Wikipedia says that Mount Monadnock has long been known as one of the most frequently climbed mountains in the world. I believe it is second to Mt. Fuji, but it is the most climbed mountain in North America.
We recently stayed over a few nights in New Hampshire after picking Amanda up at camp, and my husband couldn't resist.
The pragmatic (oh yeah -- and lazy and out of shape) me said, "It's almost 2 1/2 miles up the mountain. And then we have to get down. That's a long way for
The 2.4 miles was pretty much straight up. It was fairly rocky in places, which was not too hard to get up, but is always a little scary to go down. Amanda actually loves that kind of hike. She still talks about a hike that we took when she was just a little older than Kyle. Terry and I weren't quite sure we were going to make it back down. We were at Macedonia Brook State Park. The hike up was fine. The views from the top were amazing. But on the way back down, it got very cloudy, and so though it was still late afternoon, it got a little dark. Kyle was one, and Terry was carrying him in a backpack, which made those steep declines even harder to navigate. The dog was with me and Amanda, and she didn't even want to go down some of the ledges. We were on pins and needles the whole time coming down.
So Amanda was happy to relive her mountain climbing days by tackling Mount Monadnock.
Since the incline was fairly steep, and I haven't been hiking in a while, I seriously thought I might have a coronary. I had to stop to catch my breath after each steep ascent. This always irritates Terry, who nudges me, "Don't stop in the middle -- you can stop at the top of this piece." But there was never a top, and I thought my heart was going to pound out of my chest.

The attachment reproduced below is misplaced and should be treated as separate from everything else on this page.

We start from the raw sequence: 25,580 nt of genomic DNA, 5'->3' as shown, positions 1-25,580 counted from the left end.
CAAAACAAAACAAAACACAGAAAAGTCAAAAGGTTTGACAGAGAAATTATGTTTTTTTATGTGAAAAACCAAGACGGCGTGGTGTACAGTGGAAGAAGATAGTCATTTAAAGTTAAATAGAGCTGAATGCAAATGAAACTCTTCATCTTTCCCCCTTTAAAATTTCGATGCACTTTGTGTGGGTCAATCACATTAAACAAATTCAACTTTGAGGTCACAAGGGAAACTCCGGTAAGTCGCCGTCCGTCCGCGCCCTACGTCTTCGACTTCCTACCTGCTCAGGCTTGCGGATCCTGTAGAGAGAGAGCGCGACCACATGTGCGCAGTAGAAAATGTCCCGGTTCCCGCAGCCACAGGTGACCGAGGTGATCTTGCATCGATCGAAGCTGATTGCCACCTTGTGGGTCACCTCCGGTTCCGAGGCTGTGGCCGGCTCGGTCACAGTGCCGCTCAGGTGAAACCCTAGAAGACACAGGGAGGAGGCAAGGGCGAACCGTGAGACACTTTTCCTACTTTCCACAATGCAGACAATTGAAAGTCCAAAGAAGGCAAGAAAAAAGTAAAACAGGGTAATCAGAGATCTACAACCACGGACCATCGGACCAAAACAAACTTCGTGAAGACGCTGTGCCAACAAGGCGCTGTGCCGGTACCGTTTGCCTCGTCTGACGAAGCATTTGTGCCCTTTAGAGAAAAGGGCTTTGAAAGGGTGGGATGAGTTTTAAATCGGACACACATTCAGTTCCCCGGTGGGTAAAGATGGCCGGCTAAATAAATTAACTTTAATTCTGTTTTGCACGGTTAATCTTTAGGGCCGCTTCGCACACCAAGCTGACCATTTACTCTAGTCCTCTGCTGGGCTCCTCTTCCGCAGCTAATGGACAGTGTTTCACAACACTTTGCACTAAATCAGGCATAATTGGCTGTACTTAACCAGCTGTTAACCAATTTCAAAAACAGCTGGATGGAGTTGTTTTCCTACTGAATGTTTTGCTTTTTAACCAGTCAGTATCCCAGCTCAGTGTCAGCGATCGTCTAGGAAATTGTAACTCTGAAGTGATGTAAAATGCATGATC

After an hour and half of pretty steady hiking (with some breath-catching breaks), we reached a big clearing with a gorgeous view. We were almost there!
"I don't think it's much further. If you just want to wait for us here, you can," Terry offered up.
I accepted, taking a nice rest on a big flat rock with a gorgeous view. It was a bit further up than he thought, because it took an hour for them to make it back down to me (which was okay with me).
On the way back down, Amanda and Terry blazed the trail. Kyle was one of the youngest hikers we saw up that high, and got a few kudos from other hikers about making it up there himself. However, by 2:30 or so -- 3 hours in (with rests and time to check out the view), he was done. He was whining, crying, and tired. He kept wanting to just sit down.
However, unlike me wanting/needing to rest on the way up so that my heart didn't explode, he was just tired. We still needed to get down, and it wasn't going to happen if he was resting at every pace. I wasn't having any trouble with the descent, and he's still pretty light, but there was NO way I was going to make it down if I carried him.
So I tried to be patient as he cried, "See, this is why I do not like nature," every time he tripped and stumbled, which was a lot, because he was tired and not paying attention. "Nature is hard."
I kept congratulating him for his feat of climbing the mountain and acknowledging that three hours of hiking is a lot, and that he had to keep going so that we could get down.
Finally Amanda and Terry were waiting for us, so Terry was able to carry him down the last 15 minutes or so.
Three and a half hours and 4.8 miles later (maybe 4 miles for me), we were back in our car. Half an hour after that, after waking the 6-year-old who fell asleep in the car, we had our reward: